8. The best DSOTM by a long long way is, funnily enough , the Greek version produced by EMIAL (Greek division of EMI). Its a long story as to why but in essence the record was produced by UK recording engineers over here as the division had just been setup. It was done from the original master tapes - by accident immediately after the UK orginial version was produced. The big difference, however, in production between the UK original and the Greek version was that all the machines were brand new and the production quantity was very small. Couple of years ago you could pick up Greek versions of the record for almost nothing - now they are rarer than hen's teeth. We did a side by side analysis of about 9 different country's versions of DSOTM in ACA one bright day. The Greek one bested the lot - including the 200gram audiophile versions which were produced much later and seemingly once the original tapes had started to deteriorate. It was funny with the audiophile version. One member called whilst we were testing and we told him that it had just been murdered by the Greek version. He didn't beleive a word of it and came straight round with his copy. Needless to say he was gutted when he heard the Greek one. BTW - the best Animals, by contrast is the US version. Knocks spots of the UK version - no idea why....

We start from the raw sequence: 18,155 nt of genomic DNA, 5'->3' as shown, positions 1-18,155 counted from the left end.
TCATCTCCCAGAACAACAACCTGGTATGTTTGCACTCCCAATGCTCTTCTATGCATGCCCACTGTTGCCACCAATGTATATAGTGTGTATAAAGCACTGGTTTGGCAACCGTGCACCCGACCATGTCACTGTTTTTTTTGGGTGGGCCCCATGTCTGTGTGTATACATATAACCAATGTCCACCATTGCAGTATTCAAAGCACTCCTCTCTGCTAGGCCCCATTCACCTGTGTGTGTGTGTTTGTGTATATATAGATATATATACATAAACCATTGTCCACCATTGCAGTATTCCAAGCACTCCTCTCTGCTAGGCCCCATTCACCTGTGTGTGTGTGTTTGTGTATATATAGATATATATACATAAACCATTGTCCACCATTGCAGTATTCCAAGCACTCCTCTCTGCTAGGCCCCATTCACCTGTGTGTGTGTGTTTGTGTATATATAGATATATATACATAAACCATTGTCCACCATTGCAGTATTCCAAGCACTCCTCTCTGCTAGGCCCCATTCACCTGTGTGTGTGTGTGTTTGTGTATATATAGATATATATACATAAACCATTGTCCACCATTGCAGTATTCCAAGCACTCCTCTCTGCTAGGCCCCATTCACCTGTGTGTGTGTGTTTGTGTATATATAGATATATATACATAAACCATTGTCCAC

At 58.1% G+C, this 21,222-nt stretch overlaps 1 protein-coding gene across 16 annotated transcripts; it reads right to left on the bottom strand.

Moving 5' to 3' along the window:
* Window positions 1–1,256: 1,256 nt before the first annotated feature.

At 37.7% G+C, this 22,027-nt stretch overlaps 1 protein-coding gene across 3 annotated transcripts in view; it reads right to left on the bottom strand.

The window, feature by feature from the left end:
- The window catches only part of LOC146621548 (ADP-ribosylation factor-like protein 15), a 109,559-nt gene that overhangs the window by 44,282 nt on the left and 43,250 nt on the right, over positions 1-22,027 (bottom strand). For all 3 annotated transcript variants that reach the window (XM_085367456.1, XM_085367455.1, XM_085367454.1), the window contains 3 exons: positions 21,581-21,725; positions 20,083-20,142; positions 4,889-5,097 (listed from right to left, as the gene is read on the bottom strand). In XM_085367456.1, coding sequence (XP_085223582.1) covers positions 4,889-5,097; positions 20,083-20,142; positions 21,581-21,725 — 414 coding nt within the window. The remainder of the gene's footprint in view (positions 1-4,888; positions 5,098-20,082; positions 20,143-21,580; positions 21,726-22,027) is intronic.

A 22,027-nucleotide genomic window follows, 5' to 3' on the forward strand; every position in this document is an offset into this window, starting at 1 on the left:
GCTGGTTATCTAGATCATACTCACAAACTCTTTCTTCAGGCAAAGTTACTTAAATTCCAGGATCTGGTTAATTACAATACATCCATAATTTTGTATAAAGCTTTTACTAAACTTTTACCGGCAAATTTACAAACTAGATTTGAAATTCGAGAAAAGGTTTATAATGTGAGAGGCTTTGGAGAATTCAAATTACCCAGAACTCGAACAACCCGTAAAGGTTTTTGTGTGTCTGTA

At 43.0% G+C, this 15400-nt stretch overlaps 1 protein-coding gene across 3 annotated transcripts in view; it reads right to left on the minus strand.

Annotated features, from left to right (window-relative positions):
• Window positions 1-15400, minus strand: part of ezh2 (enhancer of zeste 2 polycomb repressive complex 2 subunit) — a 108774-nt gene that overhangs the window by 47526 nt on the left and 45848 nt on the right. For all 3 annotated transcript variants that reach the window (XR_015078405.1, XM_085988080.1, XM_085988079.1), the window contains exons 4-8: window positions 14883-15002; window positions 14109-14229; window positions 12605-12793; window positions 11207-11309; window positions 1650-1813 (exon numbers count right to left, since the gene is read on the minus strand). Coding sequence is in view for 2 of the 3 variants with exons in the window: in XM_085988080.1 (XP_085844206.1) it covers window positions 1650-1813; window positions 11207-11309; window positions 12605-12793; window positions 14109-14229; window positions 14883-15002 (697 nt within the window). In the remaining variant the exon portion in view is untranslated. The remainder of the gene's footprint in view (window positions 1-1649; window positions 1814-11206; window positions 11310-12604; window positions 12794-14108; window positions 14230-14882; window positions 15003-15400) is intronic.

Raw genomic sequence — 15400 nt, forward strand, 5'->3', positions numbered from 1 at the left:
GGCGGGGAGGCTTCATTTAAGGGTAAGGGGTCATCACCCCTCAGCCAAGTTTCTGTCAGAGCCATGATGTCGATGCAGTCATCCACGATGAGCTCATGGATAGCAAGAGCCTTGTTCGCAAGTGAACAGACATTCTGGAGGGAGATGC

9. Ditto. I joined the day before you did. Nowhere near Colter's post numbers though. I guess I go on too long.....
  10. I still own it but it is on loan with Tony at the moment.
  11. Now this is an interesting idea. I wonder - somewhere deep in a cupboard I have a steam cleaning device for clothing - if I can find it I might give this a try. FWIW I would suspect this would be great for records you have cleaned already but didn't come up too well. I'd guess I have a hundred or so records that are a bit too noisy all in all and it would be well worth a crack with steam. Thanks for the heads up....
  12. Many years ago I owned a PS1 and did try it for music playback. It was no match for my Denon 3000 DVD player of the day which, in turn, was no match for the Marantz CD6000 I got sometime later. Interestingly though. I once heard a PS2 that had some mods done to it that outplayed anything else I ever heard digitally speaking. I do not know what the mods were exactly but it had something to do with using the DAC to do the error correction by cutting some connections. The guy that did it suddenly stopped talking about it and rumour has it he was paid off bigtime by Sony who were pushing SACD as the be all and end all of sound at the time.